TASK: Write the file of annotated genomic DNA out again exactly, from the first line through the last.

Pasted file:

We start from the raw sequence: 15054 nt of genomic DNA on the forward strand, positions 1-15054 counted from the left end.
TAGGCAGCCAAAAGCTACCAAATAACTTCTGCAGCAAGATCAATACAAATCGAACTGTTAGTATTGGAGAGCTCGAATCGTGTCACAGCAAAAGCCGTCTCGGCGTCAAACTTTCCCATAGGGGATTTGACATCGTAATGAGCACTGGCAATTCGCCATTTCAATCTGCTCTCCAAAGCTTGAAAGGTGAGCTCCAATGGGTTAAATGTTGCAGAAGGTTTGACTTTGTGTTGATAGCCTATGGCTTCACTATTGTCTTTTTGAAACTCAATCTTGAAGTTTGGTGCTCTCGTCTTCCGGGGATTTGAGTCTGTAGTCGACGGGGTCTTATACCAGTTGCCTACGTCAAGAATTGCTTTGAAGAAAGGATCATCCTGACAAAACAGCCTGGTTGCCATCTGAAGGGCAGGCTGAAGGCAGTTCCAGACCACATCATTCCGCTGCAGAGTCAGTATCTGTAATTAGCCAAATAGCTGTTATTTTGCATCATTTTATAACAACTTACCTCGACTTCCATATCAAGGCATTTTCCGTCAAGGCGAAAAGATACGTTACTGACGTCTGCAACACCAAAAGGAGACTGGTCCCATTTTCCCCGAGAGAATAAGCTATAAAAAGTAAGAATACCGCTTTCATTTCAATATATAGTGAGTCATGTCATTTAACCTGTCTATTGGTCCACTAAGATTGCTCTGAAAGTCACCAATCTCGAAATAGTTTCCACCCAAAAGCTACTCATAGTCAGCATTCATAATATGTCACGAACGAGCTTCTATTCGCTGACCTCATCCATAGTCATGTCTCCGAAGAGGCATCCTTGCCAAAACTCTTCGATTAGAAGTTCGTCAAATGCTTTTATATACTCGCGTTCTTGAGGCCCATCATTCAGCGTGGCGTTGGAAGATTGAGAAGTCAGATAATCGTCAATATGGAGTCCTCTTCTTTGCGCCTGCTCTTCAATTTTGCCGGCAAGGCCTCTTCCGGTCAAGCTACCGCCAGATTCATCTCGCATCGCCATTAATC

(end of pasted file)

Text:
We start from the raw sequence: 15054 nt of genomic DNA on the forward strand, positions 1-15054 counted from the left end.
TAGGCAGCCAAAAGCTACCAAATAACTTCTGCAGCAAGATCAATACAAATCGAACTGTTAGTATTGGAGAGCTCGAATCGTGTCACAGCAAAAGCCGTCTCGGCGTCAAACTTTCCCATAGGGGATTTGACATCGTAATGAGCACTGGCAATTCGCCATTTCAATCTGCTCTCCAAAGCTTGAAAGGTGAGCTCCAATGGGTTAAATGTTGCAGAAGGTTTGACTTTGTGTTGATAGCCTATGGCTTCACTATTGTCTTTTTGAAACTCAATCTTGAAGTTTGGTGCTCTCGTCTTCCGGGGATTTGAGTCTGTAGTCGACGGGGTCTTATACCAGTTGCCTACGTCAAGAATTGCTTTGAAGAAAGGATCATCCTGACAAAACAGCCTGGTTGCCATCTGAAGGGCAGGCTGAAGGCAGTTCCAGACCACATCATTCCGCTGCAGAGTCAGTATCTGTAATTAGCCAAATAGCTGTTATTTTGCATCATTTTATAACAACTTACCTCGACTTCCATATCAAGGCATTTTCCGTCAAGGCGAAAAGATACGTTACTGACGTCTGCAACACCAAAAGGAGACTGGTCCCATTTTCCCCGAGAGAATAAGCTATAAAAAGTAAGAATACCGCTTTCATTTCAATATATAGTGAGTCATGTCATTTAACCTGTCTATTGGTCCACTAAGATTGCTCTGAAAGTCACCAATCTCGAAATAGTTTCCACCCAAAAGCTACTCATAGTCAGCATTCATAATATGTCACGAACGAGCTTCTATTCGCTGACCTCATCCATAGTCATGTCTCCGAAGAGGCATCCTTGCCAAAACTCTTCGATTAGAAGTTCGTCAAATGCTTTTATATACTCGCGTTCTTGAGGCCCATCATTCAGCGTGGCGTTGGAAGATTGAGAAGTCAGATAATCGTCAATATGGAGTCCTCTTCTTTGCGCCTGCTCTTCAATTTTGCCGGCAAGGCCTCTTCCGGTCAAGCTACCGCCAGATTCATCTCGCATCGCCATTAATC